The crisps shortage was ‘a side effect of the HGV driver issue in some areas’, said the British Retail Consortium (BRC)

Crisps has become the latest category to fall victim to shortages amid the ongoing shortage of hauliers.

Images of empty shelves and out-of-stock notifications in the crisps aisles in Co-op were posted on social media this week, with users claiming they had also seen range gaps in Sainsbury’s.

When approached by The Grocer, a spokeswoman for Co-op apologised, confirming the retailer had been experiencing shortages.

“Like many retailers, we are impacted by some patchy disruption to our deliveries and store operations, but we are working closely with our suppliers to get restocked quickly,” she said.

The Co-op is recruiting up to 3,000 temporary workers to keep depots working to capacity and stores stocked.

A spokesman for the British Retail Consortium (BRC) said the crisps shortage was likely “a side effect of the HGV driver issue in some areas”.

The Grocer has approached Sainsbury’s, Tesco, Asda and Morrisons for comment.

It comes after The Grocer reported supermarket shelves were being left stripped of bottled water amid surging demand, production issues and the ongoing shortage of hauliers.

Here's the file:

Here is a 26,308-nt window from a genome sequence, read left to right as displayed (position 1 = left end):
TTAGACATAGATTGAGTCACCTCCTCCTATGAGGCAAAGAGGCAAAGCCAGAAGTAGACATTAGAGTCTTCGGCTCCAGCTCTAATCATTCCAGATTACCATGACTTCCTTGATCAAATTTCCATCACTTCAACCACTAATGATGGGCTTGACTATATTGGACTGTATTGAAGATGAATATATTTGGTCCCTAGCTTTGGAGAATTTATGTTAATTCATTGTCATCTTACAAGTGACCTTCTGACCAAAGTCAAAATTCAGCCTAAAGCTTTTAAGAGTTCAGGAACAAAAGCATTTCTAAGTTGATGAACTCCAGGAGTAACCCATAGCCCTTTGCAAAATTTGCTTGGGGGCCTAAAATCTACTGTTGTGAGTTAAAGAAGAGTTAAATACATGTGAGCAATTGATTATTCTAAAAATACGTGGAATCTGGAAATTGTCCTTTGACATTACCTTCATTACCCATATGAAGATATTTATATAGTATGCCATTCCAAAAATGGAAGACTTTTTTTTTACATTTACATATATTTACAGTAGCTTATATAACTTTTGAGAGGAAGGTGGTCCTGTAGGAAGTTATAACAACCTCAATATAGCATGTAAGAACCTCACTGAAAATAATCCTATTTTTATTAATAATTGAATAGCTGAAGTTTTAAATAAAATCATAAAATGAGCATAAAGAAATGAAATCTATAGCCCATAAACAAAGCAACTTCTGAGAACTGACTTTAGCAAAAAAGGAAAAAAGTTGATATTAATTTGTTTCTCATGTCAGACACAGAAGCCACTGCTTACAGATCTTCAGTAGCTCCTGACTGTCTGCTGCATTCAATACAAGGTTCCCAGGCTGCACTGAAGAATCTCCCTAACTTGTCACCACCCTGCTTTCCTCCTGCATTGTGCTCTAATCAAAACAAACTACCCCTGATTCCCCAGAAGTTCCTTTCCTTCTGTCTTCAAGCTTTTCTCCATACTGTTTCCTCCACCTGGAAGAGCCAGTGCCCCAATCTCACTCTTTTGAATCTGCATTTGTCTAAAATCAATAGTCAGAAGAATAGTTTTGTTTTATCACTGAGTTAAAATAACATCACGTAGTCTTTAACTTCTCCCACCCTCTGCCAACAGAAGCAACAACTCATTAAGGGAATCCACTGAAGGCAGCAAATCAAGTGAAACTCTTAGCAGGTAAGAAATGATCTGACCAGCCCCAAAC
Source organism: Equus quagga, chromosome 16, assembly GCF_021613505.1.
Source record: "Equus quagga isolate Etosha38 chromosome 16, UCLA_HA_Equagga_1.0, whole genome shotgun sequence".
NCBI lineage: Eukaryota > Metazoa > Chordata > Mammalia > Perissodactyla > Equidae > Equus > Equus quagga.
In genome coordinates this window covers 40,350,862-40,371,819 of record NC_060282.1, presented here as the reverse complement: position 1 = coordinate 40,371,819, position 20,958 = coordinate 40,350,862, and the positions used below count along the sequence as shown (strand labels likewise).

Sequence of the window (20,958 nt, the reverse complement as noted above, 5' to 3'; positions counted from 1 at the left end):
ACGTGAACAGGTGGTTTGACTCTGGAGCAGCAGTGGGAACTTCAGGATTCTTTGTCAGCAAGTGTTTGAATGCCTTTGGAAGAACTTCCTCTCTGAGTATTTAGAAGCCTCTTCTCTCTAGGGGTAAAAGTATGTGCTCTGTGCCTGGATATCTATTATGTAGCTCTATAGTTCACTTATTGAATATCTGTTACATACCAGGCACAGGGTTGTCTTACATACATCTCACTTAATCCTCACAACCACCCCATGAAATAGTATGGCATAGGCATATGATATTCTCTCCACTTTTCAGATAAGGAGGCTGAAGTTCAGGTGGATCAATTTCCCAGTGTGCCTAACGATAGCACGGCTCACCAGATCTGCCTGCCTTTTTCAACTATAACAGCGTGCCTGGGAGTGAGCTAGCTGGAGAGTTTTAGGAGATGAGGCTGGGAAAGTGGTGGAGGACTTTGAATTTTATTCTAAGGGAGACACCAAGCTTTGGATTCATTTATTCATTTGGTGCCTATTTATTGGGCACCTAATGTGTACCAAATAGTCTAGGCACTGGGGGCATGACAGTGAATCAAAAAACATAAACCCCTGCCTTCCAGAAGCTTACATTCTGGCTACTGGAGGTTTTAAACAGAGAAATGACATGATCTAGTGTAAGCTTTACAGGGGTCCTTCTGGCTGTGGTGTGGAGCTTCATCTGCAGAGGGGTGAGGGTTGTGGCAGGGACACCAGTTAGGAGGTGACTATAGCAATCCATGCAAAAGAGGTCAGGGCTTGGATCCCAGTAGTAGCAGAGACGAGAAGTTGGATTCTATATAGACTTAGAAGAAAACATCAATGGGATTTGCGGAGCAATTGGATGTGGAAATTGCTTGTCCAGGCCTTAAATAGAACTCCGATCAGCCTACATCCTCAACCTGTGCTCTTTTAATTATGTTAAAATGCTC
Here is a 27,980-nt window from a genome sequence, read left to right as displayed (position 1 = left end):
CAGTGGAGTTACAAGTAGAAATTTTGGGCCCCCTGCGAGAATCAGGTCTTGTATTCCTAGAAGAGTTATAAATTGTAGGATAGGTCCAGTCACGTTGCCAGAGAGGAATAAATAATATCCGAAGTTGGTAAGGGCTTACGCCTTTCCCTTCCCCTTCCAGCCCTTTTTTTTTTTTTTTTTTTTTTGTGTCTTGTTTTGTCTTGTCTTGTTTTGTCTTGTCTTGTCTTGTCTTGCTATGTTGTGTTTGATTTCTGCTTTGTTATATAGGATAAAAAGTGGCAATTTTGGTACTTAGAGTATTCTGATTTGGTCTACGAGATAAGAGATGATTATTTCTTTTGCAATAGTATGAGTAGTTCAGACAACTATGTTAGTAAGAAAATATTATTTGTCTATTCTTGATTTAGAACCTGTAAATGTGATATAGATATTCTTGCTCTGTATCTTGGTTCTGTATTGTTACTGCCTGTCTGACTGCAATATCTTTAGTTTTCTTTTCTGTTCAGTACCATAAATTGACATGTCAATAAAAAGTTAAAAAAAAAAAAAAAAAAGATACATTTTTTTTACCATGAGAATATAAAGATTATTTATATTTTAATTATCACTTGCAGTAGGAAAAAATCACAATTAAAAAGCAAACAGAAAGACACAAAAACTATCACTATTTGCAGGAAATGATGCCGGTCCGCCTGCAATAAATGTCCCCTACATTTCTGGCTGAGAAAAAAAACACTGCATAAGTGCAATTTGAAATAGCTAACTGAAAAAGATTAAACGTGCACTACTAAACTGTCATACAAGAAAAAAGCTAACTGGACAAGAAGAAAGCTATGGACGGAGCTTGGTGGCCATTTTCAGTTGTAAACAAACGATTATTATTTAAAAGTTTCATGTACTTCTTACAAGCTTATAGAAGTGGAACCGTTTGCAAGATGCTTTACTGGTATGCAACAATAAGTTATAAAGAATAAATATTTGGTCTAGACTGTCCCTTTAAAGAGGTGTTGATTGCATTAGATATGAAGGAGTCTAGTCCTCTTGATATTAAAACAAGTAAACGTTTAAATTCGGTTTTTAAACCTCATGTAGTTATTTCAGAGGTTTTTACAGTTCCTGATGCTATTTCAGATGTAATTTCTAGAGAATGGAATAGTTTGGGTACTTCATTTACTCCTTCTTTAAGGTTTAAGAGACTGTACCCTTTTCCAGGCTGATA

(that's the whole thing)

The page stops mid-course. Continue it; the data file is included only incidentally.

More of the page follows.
Indeed a host of major food and drink manufacturers are being hit by driver shortages, impacting their service levels.

In recent weeks, a spokesman for Warburtons told The Grocer it was struggling to keep up with local deliveries “due to the rise in community infection rates of Covid-19 and the knock-on effect that has with more people having to self-isolate”.

Confectionery giant Haribo, meanwhile, pulled its promotional activity in a bid to protect availability.

Following numerous failed requests for drivers, sausage brand Heck took matters into its own hands by resorting to deliver its own products directly.